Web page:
World Wetlands Day on 2 February: How Copernicus protects fragile ecosystems

World Wetlands Day on 2 February: How Copernicus protects fragile ecosystems

01/02/2019 0 Di puntoacapo

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The Copernicus Climate Change Service (C3S) and the Copernicus Atmosphere Monitoring Service (CAMS) provide a range of services to monitor multiple wetland indicators, forecast floods and track gas emissions

Wet­lands are home to a wide vari­ety of fau­na and flo­ra and are in dire need of pro­tec­tion as these pre­cious ecosys­tems are declin­ing due to the effects of cli­mate change. For this rea­son, almost 90 per cent of UN mem­ber states signed the Con­ven­tion on Wet­lands on 2 Feb­ru­ary 1971 – and since 1997 the date is com­mem­o­rat­ed as World Wet­lands Day. Against this back­drop, the Coper­ni­cus Cli­mate Change Ser­vice and the Coper­ni­cus Atmos­phere Mon­i­tor­ing Ser­vice, imple­ment­ed by ECMWF on behalf of the EU, pro­vide a range of dif­fer­ent infor­ma­tion and fore­cast­ing tools that can help pre­serve wet­lands and char­ac­terise their role in the cli­mate system.

Ser­vices for water managers

C3S devel­ops ser­vices tai­lored for spe­cif­ic indus­try sec­tors to help them adapt to cli­mate change. The oper­a­tional ser­vice for the water sec­tor includes an inter­ac­tive web appli­ca­tion and prac­ti­cal show­cas­es cov­er­ing sev­er­al cli­mate impact indi­ca­tors such as riv­er flow, tem­per­a­ture, pre­cip­i­ta­tion, water qual­i­ty, and local air con­di­tions. Using this ser­vice, water man­agers and pol­i­cy mak­ers can adapt their strate­gies to mit­i­gate the effects of cli­mate change, par­tic­u­lar­ly in the areas of water allo­ca­tion, flood man­age­ment and indus­tri­al water use.

“The oper­a­tional ser­vice for the water sec­tor can be used to mod­el changes in wet­lands caused by weath­er and cli­mate, and to pre­dict future water avail­abil­i­ty at such sites,” says Car­lo Buon­tem­po, Sec­toral Infor­ma­tion Sys­tem Man­ag­er at the Coper­ni­cus Cli­mate Change Service.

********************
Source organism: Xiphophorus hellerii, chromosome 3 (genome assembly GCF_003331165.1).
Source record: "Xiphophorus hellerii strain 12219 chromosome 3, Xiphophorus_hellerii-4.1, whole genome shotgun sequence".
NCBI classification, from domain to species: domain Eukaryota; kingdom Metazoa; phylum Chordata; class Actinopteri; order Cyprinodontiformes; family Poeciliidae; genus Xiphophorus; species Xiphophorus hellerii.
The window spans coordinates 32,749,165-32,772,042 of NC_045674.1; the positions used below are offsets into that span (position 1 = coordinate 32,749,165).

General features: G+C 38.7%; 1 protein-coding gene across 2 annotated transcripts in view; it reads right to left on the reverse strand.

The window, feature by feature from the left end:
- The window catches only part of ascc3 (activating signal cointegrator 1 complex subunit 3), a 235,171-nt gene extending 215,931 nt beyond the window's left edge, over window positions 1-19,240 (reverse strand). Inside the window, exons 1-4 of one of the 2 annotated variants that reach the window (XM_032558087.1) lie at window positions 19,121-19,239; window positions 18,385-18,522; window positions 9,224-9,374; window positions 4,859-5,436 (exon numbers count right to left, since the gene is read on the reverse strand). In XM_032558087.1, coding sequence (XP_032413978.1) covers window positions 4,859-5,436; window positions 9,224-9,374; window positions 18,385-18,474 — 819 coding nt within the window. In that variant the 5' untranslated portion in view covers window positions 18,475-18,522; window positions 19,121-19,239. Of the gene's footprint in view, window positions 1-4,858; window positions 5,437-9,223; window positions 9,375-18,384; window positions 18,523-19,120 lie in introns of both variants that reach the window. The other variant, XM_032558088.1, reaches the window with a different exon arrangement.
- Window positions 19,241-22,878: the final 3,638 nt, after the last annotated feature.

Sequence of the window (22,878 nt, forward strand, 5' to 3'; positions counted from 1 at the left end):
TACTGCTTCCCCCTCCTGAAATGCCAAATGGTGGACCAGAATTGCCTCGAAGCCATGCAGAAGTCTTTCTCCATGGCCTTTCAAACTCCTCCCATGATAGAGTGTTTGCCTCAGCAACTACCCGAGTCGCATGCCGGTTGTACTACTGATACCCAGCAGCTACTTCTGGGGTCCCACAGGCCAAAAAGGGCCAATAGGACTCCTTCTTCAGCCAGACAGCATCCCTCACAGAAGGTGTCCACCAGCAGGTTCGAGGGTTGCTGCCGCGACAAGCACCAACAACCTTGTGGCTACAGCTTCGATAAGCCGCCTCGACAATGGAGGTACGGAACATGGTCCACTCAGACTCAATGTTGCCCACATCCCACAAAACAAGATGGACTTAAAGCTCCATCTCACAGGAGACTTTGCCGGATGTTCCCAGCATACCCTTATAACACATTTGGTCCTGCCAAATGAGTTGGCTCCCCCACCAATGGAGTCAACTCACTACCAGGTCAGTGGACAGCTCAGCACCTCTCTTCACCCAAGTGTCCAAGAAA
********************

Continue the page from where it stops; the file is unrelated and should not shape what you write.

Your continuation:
C3S Cli­mate Data Store

All rel­e­vant cli­mate infor­ma­tion for wet­lands can be found in the Cli­mate Data Store (CDS), the C3S-devel­oped one-stop shop for cli­mate data. The CDS will soon include cur­rent and his­tor­i­cal infor­ma­tion about water lev­els and tem­per­a­tures in lakes, enabling users to detect unusu­al changes and make pre­dic­tions for the future.

CAMS data on green­house gas­es emis­sions from wetlands

As wet­lands are also one of the largest stores for car­bon on our plan­et, mon­i­tor­ing the lev­els of green­house gas­es ema­nat­ing from wet­lands forms is impor­tant to bet­ter under­stand their role in the cli­mate sys­tem. The Coper­ni­cus Atmos­phere Mon­i­tor­ing Ser­vice (CAMS) con­tributes to wet­land pro­tec­tion and man­age­ment with its data sets on car­bon, car­bon diox­ide and methane emis­sions from wet­lands and else­where. They help users under­stand the bal­ance of gas­es around wet­lands as well as the bio­log­i­cal activ­i­ties of flo­ra and fau­na in these regions. Col­lat­ing and quan­ti­fy­ing this infor­ma­tion helps users under­stand the inter­ac­tion between wet­lands and the climate.

With this range of ser­vices, Coper­ni­cus and ECMWF pro­vide exten­sive oppor­tu­ni­ties for bet­ter wet­land man­age­ment by deliv­er­ing time­ly insight and accu­rate data. These also facil­i­tate com­pli­ance with the rec­om­men­da­tions of the Con­ven­tion on Wetlands.